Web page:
In English when you want to say that things are the same, the collocation is usually same as:
- I experience the same problems as you.
In this case you experience problem X, problem Y and problem Z, and I also experience problems X, Y and Z. We both experience the same problems, and we are sharing our problems with each other, as friends.
Same with communicates quite a different meaning:
- I experience the same problems with you.
In this case I experience problems with somebody else – for example someone lies to me and never helps me – and I experience the same problems with you – you also lie to me and never help me!
Very often this is expressed using ‘it‘:
- That person always lies to me and never helps me, and it’s the same with you.
Most of the time you mean same as, so think carefully next time you write same with!
Some Asians have less difficulty in intercultural communication.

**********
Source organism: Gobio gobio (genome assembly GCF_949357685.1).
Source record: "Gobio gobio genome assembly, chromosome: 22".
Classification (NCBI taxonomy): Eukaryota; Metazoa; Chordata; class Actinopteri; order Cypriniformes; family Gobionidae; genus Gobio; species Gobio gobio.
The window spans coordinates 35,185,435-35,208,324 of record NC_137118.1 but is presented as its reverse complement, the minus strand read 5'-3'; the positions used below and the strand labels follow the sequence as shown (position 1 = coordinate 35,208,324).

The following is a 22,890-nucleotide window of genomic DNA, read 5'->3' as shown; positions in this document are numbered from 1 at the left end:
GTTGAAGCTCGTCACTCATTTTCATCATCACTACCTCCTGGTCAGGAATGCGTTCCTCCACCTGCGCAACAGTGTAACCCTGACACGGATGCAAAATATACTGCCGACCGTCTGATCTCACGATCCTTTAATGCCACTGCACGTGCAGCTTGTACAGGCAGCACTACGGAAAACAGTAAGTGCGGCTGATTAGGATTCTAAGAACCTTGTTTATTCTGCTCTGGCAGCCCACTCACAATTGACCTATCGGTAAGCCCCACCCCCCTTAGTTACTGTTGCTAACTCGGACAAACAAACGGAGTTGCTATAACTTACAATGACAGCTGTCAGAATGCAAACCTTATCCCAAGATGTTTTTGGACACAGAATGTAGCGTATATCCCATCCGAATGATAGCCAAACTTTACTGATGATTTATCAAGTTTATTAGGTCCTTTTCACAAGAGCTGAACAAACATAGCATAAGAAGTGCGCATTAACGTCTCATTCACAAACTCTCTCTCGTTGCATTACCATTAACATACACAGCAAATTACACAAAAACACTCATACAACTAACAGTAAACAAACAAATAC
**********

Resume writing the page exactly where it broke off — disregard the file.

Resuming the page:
If your reader speaks Indonesian he will understand that you’re translating kurang. Other readers, however, will begin to ask themselves:
Is he comparing Asians with some other group of people?
Is he comparing difficulty in intercultural communication with some other kind of difficulty?
Is he comparing difficulty in intercultural communication with some other kind of communication?
What is he comparing?!
If you’re an Indonesian translating kurang then you’re probably not comparing anything. You’re simply saying:
- Some Asians find intercultural communication easy.
As a general rule, when you use comparative adjectives, include the thing or things that you’re comparing in the same sentence. If you’re not comparing things, then don’t use a comparative adjective.